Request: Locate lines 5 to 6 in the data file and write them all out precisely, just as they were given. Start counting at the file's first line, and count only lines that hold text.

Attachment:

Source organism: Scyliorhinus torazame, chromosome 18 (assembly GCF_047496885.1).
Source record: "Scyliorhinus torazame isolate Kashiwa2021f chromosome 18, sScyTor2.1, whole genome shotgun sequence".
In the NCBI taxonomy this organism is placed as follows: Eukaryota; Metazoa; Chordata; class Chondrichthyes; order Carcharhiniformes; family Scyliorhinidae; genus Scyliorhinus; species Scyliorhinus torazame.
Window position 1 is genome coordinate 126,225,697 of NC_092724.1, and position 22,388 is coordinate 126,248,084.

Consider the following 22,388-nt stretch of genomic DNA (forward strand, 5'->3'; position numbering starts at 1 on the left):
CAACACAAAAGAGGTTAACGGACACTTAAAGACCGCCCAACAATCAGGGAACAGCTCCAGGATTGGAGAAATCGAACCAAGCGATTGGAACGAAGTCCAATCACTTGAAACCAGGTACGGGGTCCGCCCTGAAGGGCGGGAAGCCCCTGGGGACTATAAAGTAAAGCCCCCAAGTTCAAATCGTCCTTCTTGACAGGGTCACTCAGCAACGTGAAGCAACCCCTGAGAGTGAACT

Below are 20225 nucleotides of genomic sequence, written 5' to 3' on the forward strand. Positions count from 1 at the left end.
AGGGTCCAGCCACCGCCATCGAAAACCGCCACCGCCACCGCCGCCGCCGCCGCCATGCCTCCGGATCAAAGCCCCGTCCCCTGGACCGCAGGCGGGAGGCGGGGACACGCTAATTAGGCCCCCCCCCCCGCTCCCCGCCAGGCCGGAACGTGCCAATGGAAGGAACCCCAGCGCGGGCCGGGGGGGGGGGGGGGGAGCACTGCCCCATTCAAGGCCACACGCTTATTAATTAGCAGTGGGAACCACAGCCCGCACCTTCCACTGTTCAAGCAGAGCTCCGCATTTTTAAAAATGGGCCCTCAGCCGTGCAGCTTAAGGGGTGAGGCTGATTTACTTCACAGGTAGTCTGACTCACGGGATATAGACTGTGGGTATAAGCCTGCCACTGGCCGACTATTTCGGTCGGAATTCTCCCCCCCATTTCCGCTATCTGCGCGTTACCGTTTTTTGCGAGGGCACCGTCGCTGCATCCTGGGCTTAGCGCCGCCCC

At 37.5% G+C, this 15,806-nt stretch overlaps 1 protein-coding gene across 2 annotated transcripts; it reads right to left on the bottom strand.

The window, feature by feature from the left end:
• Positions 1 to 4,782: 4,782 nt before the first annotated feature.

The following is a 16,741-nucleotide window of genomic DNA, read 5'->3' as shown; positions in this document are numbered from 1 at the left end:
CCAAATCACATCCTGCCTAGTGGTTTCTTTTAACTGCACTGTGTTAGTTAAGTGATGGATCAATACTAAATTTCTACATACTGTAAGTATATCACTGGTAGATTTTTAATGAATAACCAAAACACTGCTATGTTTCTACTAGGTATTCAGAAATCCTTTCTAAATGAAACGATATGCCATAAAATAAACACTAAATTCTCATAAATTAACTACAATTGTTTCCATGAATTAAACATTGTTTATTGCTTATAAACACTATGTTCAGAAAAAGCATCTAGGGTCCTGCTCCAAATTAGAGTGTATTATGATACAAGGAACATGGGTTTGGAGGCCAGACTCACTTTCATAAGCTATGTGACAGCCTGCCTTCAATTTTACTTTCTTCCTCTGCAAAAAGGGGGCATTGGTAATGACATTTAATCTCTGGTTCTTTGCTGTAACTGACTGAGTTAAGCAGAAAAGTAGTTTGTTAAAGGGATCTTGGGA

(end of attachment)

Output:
Consider the following 22,388-nt stretch of genomic DNA (forward strand, 5'->3'; position numbering starts at 1 on the left):
CAACACAAAAGAGGTTAACGGACACTTAAAGACCGCCCAACAATCAGGGAACAGCTCCAGGATTGGAGAAATCGAACCAAGCGATTGGAACGAAGTCCAATCACTTGAAACCAGGTACGGGGTCCGCCCTGAAGGGCGGGAAGCCCCTGGGGACTATAAAGTAAAGCCCCCAAGTTCAAATCGTCCTTCTTGACAGGGTCACTCAGCAACGTGAAGCAACCCCTGAGAGTGAACT